Freeholders & Forfeiture: Decision In Carey-Morgan v de Walden
Summary: The freeholder had threatened to forfeit the intermediate landlord’s headlease if, in breach of covenant, no full time resident caretaker was employed. In the circumstances, it was reasonable to include the cost of a full time resident caretaker in the estimated service charge payable on account notwithstanding the fact that both the headlessee and the tenant agreed that a cleaner would suffice.
Facts: A headlease contained a covenant on the part of the headlessee to employ a full-time caretaker to reside in the basement flat throughout the term.
The underleases contained a covenant by the lessees to contribute towards the costs of the services provided by the landlord. The services included “employing such staff as the landlord may in its absolute discretion deem necessary to provide caretaking services for the Building … including … where accommodation is provided for the use of occupation of such person, a sum equivalent to the market rent of such accommodation”.
Despite these covenants, the basement flat was let to obtain a commercial rent. In 2008 the headlessor (Cadogan) threatened to apply for a declaration that the headlessee was in breach of covenant. As a result, the headlessee decided to employ a full time resident caretaker. The caretaker’s contract of employment required her to live in the basement flat.
The headlessee then sought to recover the cost of doing so and also a sum equivalent to the market rent of the basement flat from the leaseholders. This greatly increased the total estimated service charge from around £8,000 to £56,000 per year.
Issues: The leaseholders contended that they were not liable to pay through the service charge for the costs of the caretaker or for the market rent of the basement flat. The headlessee accepted that, given a free hand, it would not have thought it appropriate to employ a full time resident caretaker.
First Instance: On the issue of the reasonableness of the estimated service charges, the LVT accepted that the headlessee had grounds for concern that the headlessor might try to forfeit the headlease. It concluded that it was prudent (viewed from the headlessee’s perspective) to employ a resident caretaker. It was not, however, necessarily reasonable, within s.19(2), to impose upon the leaseholders the full costs of taking the commercial decision to employ a resident caretaker. The LVT concluded it was reasonable to employ – and therefore to budget for – a cleaner rather than a resident caretaker and that the reasonable estimated costs of employing a cleaner were properly to be included within the estimated on account service charges. Having reached these conclusions, the LVT decided that as the costs of employing a resident caretaker were not properly recoverable there could be no recovery of the notional amount of the market rent of the basement, such that it was not necessary to consider the question of whether this notional rent was capable of being challenged under .s.19.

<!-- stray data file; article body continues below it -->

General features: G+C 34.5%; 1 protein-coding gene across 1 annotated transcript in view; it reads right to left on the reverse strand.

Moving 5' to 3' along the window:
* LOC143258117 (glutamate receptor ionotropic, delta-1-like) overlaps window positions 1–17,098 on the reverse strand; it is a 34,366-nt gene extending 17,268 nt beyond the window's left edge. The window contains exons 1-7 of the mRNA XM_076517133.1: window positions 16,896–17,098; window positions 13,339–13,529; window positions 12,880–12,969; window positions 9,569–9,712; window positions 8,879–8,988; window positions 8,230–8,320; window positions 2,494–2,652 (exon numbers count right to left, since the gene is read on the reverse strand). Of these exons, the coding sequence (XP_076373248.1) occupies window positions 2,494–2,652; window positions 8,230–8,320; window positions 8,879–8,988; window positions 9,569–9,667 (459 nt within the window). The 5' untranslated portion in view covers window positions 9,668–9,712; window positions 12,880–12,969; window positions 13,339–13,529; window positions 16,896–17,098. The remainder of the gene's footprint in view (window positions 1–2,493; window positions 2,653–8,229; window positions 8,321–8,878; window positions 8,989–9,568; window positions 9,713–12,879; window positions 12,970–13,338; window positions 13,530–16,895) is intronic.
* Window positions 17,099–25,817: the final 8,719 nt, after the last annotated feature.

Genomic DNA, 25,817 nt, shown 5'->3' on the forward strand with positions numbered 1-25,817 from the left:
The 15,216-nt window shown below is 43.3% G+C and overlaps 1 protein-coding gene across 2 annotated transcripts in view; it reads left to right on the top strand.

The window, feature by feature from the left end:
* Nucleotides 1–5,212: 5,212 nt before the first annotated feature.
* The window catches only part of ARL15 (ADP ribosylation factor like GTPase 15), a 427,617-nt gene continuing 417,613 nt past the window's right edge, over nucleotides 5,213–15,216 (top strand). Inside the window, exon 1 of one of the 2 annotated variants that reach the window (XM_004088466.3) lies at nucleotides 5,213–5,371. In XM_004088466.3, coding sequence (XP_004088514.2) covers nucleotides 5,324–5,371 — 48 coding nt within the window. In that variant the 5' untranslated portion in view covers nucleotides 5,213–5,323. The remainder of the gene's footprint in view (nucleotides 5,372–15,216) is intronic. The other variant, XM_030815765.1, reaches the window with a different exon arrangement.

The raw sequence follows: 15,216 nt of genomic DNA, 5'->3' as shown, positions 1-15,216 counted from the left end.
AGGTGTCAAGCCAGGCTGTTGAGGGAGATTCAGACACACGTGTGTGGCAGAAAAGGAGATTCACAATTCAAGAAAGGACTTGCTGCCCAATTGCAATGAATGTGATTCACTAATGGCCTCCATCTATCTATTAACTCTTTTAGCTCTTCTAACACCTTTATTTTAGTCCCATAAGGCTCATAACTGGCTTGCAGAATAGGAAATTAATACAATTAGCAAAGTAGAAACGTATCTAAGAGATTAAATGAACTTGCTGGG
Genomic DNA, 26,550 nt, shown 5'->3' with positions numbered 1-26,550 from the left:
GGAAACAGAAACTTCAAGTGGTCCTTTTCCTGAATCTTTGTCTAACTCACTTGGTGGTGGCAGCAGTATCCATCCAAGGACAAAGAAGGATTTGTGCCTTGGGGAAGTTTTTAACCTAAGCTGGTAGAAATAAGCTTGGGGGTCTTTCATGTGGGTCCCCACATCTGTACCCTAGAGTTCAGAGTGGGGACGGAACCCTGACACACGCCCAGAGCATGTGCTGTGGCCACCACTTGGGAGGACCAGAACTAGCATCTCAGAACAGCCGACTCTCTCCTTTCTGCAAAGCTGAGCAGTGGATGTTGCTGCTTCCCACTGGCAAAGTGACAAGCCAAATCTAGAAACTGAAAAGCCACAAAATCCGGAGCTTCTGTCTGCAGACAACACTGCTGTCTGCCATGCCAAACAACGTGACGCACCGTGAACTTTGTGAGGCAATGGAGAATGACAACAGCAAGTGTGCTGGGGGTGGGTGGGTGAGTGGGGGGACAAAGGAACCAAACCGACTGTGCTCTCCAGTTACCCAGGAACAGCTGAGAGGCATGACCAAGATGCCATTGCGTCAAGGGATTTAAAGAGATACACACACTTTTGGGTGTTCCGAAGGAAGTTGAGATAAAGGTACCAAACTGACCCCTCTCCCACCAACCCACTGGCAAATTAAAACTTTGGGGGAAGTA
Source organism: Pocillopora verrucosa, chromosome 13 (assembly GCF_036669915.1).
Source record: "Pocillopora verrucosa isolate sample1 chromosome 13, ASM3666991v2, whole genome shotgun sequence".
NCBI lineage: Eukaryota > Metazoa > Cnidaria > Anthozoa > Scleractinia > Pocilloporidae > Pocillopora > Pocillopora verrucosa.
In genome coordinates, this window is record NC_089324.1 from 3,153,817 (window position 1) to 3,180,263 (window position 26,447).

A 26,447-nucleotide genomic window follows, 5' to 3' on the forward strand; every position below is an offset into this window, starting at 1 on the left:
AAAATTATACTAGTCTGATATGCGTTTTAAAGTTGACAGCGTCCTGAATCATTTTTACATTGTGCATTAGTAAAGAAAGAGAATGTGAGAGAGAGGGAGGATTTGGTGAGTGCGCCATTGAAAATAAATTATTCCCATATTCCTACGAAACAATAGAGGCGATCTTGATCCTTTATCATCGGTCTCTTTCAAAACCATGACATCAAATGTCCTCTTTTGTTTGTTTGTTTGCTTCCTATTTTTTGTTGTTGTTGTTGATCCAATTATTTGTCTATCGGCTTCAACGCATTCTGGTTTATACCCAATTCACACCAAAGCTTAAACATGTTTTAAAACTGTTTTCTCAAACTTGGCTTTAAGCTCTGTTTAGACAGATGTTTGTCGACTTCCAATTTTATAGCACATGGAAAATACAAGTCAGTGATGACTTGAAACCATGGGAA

Decision On Appeal: HHJ Huskinson held that the LVT had fallen into error. The LVT found that the building does not need a resident caretaker and that only a cleaner is required. This, however, was a finding that only a cleaner, rather than a resident caretaker, is required if one is considering the matter on the basis of what is required for the proper day-to-day running of the building rather than considering whether a resident caretaker is required for some other reason.
The leaseholders’ lease must be construed against the factual matrix in which it was executed, which includes (a) that it was an underlease where the immediately superior title was a headlease which contained express covenants by the headlessee to employ a full time resident caretaker and (b) it was an underlease of a unit in a building which, looked at solely as regards physical extent and nature of amenity, was a building where a full time resident caretaker would not be needed for the day-to-day enjoyment of the building.
HHJ Huskinson held that it was reasonable for the headlessee to employ a full time resident caretaker in order to remedy a breach of covenant in the headlease and to avoid the risk of forfeiture proceedings. Accordingly, despite the fact that a full time resident caretaker was not needed for the proper day-to-day enjoyment of the building, those costs would be costs which were reasonably incurred within section 19(1)(a). Therefore an estimated amount for the on account service charges which included an amount for the costs of employing a full time resident caretaker would be in principle a reasonable amount. The headlessee was not limited to including in the estimated on account service charges only an amount in respect of the costs of employing a cleaner.
The leaseholders accepted that if the LVT’s decision was wrong, such that the costs of employing a full time resident caretaker can reasonably be included in an estimated on account service charge, then so also can there be included a sum in respect of the notional loss of the market rent of the basement flat.
Comment: This case illustrates the landlord’s margin of appreciation on the issue of reasonableness: see Forcelux Limited v Sweetman  2 EGLR 173.